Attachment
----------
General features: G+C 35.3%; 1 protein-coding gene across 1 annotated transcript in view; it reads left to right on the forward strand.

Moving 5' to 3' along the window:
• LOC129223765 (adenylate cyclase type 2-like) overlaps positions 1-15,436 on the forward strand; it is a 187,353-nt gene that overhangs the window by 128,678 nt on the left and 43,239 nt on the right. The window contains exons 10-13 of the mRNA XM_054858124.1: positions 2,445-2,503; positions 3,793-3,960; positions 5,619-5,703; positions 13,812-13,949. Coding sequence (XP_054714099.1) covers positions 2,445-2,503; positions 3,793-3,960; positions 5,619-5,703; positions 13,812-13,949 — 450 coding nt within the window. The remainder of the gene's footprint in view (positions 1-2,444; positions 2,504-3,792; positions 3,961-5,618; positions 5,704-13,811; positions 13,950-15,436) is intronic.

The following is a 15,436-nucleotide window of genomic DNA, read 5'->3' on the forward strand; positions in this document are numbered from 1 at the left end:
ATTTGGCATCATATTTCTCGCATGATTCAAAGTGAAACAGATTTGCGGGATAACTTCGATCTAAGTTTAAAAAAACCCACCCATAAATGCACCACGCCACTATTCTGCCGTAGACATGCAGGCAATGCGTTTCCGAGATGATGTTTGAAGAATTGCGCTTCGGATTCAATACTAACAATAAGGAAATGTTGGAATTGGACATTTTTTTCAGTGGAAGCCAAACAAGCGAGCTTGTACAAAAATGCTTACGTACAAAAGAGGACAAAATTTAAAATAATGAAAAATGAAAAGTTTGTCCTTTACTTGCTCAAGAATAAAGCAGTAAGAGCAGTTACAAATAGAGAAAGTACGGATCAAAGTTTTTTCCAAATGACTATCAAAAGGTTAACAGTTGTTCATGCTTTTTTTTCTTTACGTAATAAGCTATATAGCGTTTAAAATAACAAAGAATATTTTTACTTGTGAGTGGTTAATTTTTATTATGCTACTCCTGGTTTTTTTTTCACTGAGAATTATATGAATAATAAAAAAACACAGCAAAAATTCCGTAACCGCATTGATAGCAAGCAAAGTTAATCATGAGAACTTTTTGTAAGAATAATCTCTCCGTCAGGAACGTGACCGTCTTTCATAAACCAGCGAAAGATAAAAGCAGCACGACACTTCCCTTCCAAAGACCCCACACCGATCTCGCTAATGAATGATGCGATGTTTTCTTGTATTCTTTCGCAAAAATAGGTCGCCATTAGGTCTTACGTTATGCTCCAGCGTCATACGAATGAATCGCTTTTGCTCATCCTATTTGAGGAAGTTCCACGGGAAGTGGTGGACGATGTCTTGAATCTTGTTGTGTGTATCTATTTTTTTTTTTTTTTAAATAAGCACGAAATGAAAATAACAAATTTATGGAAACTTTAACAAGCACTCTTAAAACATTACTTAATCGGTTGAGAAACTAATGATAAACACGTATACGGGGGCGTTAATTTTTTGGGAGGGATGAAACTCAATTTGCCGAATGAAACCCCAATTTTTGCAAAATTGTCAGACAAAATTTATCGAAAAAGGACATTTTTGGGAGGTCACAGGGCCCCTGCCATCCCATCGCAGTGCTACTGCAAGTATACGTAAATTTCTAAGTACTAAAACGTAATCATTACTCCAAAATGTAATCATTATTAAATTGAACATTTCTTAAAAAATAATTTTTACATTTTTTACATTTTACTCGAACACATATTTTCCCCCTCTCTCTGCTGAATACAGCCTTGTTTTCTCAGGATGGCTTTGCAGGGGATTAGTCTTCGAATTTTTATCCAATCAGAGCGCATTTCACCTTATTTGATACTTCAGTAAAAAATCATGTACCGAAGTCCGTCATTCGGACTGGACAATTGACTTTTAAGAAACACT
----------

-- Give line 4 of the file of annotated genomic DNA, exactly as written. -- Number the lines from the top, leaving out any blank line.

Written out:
The following is a 15,436-nucleotide window of genomic DNA, read 5'->3' on the forward strand; positions in this document are numbered from 1 at the left end: